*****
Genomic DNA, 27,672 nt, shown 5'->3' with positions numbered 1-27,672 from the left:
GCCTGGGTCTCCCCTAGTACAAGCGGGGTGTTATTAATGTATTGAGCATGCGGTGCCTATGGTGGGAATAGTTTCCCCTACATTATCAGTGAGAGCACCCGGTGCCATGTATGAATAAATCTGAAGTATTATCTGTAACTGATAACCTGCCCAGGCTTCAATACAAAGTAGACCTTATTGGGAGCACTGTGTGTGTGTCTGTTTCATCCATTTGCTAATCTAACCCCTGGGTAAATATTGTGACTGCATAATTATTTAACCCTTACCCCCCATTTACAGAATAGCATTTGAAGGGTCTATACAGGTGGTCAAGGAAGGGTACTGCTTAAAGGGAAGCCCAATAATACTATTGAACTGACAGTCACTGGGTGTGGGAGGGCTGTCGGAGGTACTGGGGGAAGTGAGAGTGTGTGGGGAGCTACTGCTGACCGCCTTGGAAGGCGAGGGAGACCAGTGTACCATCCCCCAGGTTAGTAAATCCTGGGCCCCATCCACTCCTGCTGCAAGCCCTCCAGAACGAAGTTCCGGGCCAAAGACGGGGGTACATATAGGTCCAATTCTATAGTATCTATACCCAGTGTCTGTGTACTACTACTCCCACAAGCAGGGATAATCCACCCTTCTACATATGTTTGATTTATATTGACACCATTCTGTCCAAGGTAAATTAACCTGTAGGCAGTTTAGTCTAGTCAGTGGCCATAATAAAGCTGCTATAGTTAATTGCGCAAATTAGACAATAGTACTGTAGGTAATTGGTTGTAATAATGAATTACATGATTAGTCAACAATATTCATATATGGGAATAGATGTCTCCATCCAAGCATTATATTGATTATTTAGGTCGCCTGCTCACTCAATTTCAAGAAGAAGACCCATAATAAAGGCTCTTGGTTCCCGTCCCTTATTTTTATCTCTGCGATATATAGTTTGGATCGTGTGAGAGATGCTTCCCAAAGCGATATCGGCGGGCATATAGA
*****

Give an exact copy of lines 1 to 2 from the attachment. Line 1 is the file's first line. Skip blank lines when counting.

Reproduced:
Genomic DNA, 27,672 nt, shown 5'->3' with positions numbered 1-27,672 from the left:
GCCTGGGTCTCCCCTAGTACAAGCGGGGTGTTATTAATGTATTGAGCATGCGGTGCCTATGGTGGGAATAGTTTCCCCTACATTATCAGTGAGAGCACCCGGTGCCATGTATGAATAAATCTGAAGTATTATCTGTAACTGATAACCTGCCCAGGCTTCAATACAAAGTAGACCTTATTGGGAGCACTGTGTGTGTGTCTGTTTCATCCATTTGCTAATCTAACCCCTGGGTAAATATTGTGACTGCATAATTATTTAACCCTTACCCCCCATTTACAGAATAGCATTTGAAGGGTCTATACAGGTGGTCAAGGAAGGGTACTGCTTAAAGGGAAGCCCAATAATACTATTGAACTGACAGTCACTGGGTGTGGGAGGGCTGTCGGAGGTACTGGGGGAAGTGAGAGTGTGTGGGGAGCTACTGCTGACCGCCTTGGAAGGCGAGGGAGACCAGTGTACCATCCCCCAGGTTAGTAAATCCTGGGCCCCATCCACTCCTGCTGCAAGCCCTCCAGAACGAAGTTCCGGGCCAAAGACGGGGGTACATATAGGTCCAATTCTATAGTATCTATACCCAGTGTCTGTGTACTACTACTCCCACAAGCAGGGATAATCCACCCTTCTACATATGTTTGATTTATATTGACACCATTCTGTCCAAGGTAAATTAACCTGTAGGCAGTTTAGTCTAGTCAGTGGCCATAATAAAGCTGCTATAGTTAATTGCGCAAATTAGACAATAGTACTGTAGGTAATTGGTTGTAATAATGAATTACATGATTAGTCAACAATATTCATATATGGGAATAGATGTCTCCATCCAAGCATTATATTGATTATTTAGGTCGCCTGCTCACTCAATTTCAAGAAGAAGACCCATAATAAAGGCTCTTGGTTCCCGTCCCTTATTTTTATCTCTGCGATATATAGTTTGGATCGTGTGAGAGATGCTTCCCAAAGCGATATCGGCGGGCATATAGA